Almost immediately, The Holy Spirit began stirring up the idea of using my strength to serve others, and I was convicted about how often I use my strength (and strengths) not to serve others, but to serve myself and get my way.
The physical, emotional, and mental characteristics of manhood that are hard wired into most of us (strength, size, eagerness to be brave, emotional steadiness, desire to work hard, pride in performance, virility, etc) can be the driving force behind some really good things, but they can also be the areas in which we struggle the most. Strength can be used to defend or intimidate. Virility can motivate us, but it can tempt us to selfishness and perversion. Pride can compel us to work hard, but it can tempt us to hide our weaknesses and wear masks, which keeps us from feeling loved.
You get the idea, and I’m sure all of you know the struggle.
The Bible doesn’t distinguish a whole lot between genders regarding how we should act and what we should say and do. 1 Corinthians 13 (the love chapter) and Galatians 5:22-23 (the fruit of the Spirit) apply to us all, and have been some of the primary things I’ve submitted to, and written in front of my eyes as to how I should live. If you haven’t memorized those already, I recommend it. Man or woman, these characteristics describe how a loving, Spirit-filled person should act, speak, and live.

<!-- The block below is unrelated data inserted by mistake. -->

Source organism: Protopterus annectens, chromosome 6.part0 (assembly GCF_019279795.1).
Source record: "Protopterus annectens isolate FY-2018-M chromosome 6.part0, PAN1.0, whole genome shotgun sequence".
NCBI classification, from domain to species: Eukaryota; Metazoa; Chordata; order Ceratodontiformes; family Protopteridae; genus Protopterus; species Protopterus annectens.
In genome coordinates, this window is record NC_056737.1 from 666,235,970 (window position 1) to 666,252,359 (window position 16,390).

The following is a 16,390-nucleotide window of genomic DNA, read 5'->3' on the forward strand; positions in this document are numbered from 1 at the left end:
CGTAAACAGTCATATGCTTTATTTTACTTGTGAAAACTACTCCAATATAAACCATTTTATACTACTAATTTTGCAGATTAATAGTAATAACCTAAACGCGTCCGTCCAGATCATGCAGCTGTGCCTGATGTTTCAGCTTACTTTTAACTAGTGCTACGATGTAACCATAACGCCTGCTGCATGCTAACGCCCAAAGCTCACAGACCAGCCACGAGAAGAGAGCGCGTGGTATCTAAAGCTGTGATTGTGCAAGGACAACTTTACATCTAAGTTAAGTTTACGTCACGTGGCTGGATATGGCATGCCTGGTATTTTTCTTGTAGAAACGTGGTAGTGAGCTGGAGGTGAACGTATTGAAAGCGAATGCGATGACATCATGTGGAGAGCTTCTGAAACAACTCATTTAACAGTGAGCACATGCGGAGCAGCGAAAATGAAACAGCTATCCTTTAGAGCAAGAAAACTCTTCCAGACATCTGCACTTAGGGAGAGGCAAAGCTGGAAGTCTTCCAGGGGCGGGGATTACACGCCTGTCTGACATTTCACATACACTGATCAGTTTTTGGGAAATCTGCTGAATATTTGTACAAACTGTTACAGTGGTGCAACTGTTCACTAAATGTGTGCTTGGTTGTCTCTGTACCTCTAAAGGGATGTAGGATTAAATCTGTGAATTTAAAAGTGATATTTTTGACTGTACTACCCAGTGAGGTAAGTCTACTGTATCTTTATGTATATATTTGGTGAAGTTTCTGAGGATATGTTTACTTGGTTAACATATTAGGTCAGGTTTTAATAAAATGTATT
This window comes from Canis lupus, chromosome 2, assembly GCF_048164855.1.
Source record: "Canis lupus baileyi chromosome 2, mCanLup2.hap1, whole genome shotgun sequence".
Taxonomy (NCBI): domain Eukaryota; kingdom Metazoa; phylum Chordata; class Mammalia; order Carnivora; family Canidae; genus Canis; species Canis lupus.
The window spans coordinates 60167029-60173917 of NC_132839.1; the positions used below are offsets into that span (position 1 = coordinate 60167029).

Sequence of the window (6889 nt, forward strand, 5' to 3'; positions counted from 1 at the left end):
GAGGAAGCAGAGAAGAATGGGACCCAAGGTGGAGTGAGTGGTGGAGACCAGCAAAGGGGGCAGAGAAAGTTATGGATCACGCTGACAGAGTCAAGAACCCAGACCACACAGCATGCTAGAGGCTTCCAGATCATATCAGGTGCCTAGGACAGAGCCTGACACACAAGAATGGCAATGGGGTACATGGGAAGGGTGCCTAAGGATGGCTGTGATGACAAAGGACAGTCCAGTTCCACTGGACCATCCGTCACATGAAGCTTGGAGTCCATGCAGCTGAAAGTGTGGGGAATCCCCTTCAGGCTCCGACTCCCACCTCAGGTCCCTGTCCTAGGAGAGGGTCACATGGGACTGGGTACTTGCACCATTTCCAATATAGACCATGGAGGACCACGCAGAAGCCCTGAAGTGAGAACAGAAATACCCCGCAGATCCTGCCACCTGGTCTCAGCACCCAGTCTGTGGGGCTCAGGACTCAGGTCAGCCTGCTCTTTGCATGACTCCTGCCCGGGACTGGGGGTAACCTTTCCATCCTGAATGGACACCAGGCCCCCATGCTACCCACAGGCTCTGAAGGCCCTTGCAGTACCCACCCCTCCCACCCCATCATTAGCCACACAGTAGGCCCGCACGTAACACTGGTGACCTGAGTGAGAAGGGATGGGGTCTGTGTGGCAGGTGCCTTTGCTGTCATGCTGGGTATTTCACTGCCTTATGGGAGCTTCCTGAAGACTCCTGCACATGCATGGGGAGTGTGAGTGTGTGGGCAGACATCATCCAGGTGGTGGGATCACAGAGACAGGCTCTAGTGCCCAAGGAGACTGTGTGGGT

1 Corinthians 13:4-7 – “Love is patient, love is kind. It does not envy, it does not boast, it is not proud. It does not dishonor others, it is not self-seeking, it is not easily angered, it keeps no record of wrongs. Love does not delight in evil but rejoices with the truth. It always protects, always trusts, always hopes, and always perseveres. Love never fails.”
Galatians 5:22-23 – “But the fruit of the Spirit is love, joy, peace, patience, kindness, goodness, faithfulness, gentleness, and self-control. Against such things there is no law.”
There are a few things that the Bible says specifically about men and fathers and husbands — things like: A husband will lay himself down for his wife like Christ laid Himself down for the church. That a good man will provide for his family physically, spiritually, and emotionally, building them up in the faith and training them in the way they should go.
I know this is long, but I wanted to include some additional passages that might help us set our hearts and minds on what the Bible says about manhood, and submit to the Holy Spirit to teach, remind, and help us embody them more and more in our character.